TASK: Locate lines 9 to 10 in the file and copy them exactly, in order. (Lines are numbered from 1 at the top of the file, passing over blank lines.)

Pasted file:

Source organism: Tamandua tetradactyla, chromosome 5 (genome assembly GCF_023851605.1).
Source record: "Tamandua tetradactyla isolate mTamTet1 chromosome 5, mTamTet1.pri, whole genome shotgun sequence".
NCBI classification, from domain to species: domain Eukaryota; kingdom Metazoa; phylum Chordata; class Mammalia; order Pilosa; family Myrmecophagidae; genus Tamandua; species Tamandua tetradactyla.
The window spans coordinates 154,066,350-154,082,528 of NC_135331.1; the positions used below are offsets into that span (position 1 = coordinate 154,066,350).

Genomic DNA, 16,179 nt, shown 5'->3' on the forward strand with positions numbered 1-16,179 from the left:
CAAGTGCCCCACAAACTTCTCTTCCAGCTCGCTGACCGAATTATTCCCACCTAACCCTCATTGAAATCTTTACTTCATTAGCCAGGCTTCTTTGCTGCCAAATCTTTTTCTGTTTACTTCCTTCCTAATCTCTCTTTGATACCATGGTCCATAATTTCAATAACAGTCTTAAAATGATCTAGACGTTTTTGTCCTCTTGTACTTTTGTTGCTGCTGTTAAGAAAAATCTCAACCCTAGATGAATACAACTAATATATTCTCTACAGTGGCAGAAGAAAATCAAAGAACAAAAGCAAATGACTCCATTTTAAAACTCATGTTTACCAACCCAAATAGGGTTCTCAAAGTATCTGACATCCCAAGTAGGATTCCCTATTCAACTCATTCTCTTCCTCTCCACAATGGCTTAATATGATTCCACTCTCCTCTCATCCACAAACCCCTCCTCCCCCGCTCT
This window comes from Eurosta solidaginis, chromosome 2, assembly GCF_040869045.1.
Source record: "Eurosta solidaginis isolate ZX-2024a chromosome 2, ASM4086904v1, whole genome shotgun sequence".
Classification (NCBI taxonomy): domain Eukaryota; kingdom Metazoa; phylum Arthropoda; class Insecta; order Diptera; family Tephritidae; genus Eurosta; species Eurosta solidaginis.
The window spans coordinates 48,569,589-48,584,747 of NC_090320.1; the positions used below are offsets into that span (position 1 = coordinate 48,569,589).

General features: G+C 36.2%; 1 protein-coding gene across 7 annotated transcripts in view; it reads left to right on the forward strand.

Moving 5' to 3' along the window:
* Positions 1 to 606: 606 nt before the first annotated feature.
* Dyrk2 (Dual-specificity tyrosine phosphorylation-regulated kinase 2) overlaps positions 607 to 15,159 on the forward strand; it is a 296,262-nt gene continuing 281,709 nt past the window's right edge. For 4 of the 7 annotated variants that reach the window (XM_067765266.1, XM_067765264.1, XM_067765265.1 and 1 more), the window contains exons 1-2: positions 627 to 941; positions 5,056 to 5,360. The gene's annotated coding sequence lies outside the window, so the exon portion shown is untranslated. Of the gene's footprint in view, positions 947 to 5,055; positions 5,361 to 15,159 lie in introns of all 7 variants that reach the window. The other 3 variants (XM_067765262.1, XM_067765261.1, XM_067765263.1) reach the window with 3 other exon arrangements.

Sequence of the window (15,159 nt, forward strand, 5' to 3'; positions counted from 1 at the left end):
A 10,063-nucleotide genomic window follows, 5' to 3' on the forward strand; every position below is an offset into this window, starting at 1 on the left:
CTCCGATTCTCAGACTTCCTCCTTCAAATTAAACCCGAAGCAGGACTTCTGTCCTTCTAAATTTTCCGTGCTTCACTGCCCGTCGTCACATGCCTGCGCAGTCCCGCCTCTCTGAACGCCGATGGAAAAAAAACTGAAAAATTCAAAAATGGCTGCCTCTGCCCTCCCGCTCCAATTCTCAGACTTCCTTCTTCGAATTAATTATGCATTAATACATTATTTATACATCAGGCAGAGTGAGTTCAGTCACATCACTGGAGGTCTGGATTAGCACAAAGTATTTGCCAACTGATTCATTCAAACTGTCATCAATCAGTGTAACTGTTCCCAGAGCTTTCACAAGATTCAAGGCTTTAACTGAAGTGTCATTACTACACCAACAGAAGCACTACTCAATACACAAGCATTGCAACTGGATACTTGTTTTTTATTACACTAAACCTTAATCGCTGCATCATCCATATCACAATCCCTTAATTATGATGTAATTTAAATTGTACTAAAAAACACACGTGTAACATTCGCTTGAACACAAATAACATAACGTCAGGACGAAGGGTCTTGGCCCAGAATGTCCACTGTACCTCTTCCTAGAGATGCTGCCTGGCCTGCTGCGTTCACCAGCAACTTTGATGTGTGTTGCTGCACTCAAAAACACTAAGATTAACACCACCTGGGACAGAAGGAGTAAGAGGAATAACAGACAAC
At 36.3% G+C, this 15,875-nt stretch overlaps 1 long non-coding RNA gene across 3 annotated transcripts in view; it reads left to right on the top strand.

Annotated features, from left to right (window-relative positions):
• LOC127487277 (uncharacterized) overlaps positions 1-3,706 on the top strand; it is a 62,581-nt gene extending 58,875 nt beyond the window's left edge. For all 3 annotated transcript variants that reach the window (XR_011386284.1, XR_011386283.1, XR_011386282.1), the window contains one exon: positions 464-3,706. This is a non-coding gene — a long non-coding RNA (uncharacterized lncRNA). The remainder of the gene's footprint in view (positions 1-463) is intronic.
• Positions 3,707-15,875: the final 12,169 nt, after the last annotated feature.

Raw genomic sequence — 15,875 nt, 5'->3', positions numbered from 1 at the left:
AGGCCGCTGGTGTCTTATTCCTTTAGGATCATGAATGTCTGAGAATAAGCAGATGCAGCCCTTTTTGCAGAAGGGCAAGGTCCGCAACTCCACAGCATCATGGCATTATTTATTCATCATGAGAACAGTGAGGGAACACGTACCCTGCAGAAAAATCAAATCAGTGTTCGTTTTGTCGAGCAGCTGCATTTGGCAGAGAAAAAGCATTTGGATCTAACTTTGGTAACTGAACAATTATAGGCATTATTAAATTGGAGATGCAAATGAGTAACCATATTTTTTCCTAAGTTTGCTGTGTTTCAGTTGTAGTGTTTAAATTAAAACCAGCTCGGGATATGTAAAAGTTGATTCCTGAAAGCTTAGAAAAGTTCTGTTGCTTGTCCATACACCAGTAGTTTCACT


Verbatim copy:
Classification (NCBI taxonomy): domain Eukaryota; kingdom Metazoa; phylum Arthropoda; class Insecta; order Diptera; family Tephritidae; genus Eurosta; species Eurosta solidaginis.
The window spans coordinates 48,569,589-48,584,747 of NC_090320.1; the positions used below are offsets into that span (position 1 = coordinate 48,569,589).